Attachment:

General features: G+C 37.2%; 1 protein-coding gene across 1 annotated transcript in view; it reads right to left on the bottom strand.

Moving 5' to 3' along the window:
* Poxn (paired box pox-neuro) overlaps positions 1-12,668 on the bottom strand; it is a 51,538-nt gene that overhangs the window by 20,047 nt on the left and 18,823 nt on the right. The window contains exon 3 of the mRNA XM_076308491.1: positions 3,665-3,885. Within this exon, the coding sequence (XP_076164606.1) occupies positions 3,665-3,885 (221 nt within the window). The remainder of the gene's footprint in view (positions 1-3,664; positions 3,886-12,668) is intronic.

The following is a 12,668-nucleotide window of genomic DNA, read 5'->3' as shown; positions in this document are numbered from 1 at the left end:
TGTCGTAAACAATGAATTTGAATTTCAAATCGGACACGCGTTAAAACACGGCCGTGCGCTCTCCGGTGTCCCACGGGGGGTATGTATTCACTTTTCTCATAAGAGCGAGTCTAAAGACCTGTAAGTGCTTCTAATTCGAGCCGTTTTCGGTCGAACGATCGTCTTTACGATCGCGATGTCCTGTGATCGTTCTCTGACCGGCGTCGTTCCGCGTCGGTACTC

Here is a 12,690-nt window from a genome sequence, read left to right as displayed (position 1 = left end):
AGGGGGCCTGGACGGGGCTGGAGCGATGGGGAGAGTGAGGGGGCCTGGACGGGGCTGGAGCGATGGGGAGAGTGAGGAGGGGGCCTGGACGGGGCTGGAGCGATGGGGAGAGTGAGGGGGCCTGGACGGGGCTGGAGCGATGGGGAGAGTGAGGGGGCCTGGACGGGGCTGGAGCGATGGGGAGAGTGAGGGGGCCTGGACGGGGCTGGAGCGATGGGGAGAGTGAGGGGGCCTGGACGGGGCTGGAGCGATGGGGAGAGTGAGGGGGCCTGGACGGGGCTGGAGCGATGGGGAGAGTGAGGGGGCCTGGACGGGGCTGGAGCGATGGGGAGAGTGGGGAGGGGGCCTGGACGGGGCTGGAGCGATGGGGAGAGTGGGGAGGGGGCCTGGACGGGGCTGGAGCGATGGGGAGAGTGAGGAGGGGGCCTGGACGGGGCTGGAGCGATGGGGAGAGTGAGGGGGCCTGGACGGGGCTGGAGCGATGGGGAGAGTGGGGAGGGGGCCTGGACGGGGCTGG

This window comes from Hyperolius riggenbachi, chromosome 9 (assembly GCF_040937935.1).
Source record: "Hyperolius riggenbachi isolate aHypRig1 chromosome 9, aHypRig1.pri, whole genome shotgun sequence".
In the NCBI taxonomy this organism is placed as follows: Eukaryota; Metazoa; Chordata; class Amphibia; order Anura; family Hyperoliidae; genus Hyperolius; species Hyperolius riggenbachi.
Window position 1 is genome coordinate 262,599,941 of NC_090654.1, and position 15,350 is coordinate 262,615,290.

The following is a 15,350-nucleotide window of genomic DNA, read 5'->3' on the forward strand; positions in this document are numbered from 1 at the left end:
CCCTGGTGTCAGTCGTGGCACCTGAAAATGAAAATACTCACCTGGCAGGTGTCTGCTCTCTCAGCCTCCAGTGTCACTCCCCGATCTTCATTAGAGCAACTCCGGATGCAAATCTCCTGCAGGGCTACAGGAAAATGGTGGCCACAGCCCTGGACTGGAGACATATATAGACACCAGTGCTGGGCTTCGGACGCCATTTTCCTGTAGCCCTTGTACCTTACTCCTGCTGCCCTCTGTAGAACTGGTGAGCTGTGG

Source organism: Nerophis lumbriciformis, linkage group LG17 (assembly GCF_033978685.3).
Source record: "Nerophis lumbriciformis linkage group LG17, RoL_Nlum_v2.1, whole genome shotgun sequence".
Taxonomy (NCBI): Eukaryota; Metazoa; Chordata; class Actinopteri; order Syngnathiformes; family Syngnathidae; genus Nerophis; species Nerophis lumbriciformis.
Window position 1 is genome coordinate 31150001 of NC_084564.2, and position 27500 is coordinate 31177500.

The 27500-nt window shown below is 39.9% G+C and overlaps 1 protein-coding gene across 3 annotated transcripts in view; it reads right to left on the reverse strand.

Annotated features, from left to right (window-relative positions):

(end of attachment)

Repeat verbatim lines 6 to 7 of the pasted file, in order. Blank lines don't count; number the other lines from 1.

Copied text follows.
Here is a 12,690-nt window from a genome sequence, read left to right as displayed (position 1 = left end):
AGGGGGCCTGGACGGGGCTGGAGCGATGGGGAGAGTGAGGGGGCCTGGACGGGGCTGGAGCGATGGGGAGAGTGAGGAGGGGGCCTGGACGGGGCTGGAGCGATGGGGAGAGTGAGGGGGCCTGGACGGGGCTGGAGCGATGGGGAGAGTGAGGGGGCCTGGACGGGGCTGGAGCGATGGGGAGAGTGAGGGGGCCTGGACGGGGCTGGAGCGATGGGGAGAGTGAGGGGGCCTGGACGGGGCTGGAGCGATGGGGAGAGTGAGGGGGCCTGGACGGGGCTGGAGCGATGGGGAGAGTGAGGGGGCCTGGACGGGGCTGGAGCGATGGGGAGAGTGGGGAGGGGGCCTGGACGGGGCTGGAGCGATGGGGAGAGTGGGGAGGGGGCCTGGACGGGGCTGGAGCGATGGGGAGAGTGAGGAGGGGGCCTGGACGGGGCTGGAGCGATGGGGAGAGTGAGGGGGCCTGGACGGGGCTGGAGCGATGGGGAGAGTGGGGAGGGGGCCTGGACGGGGCTGG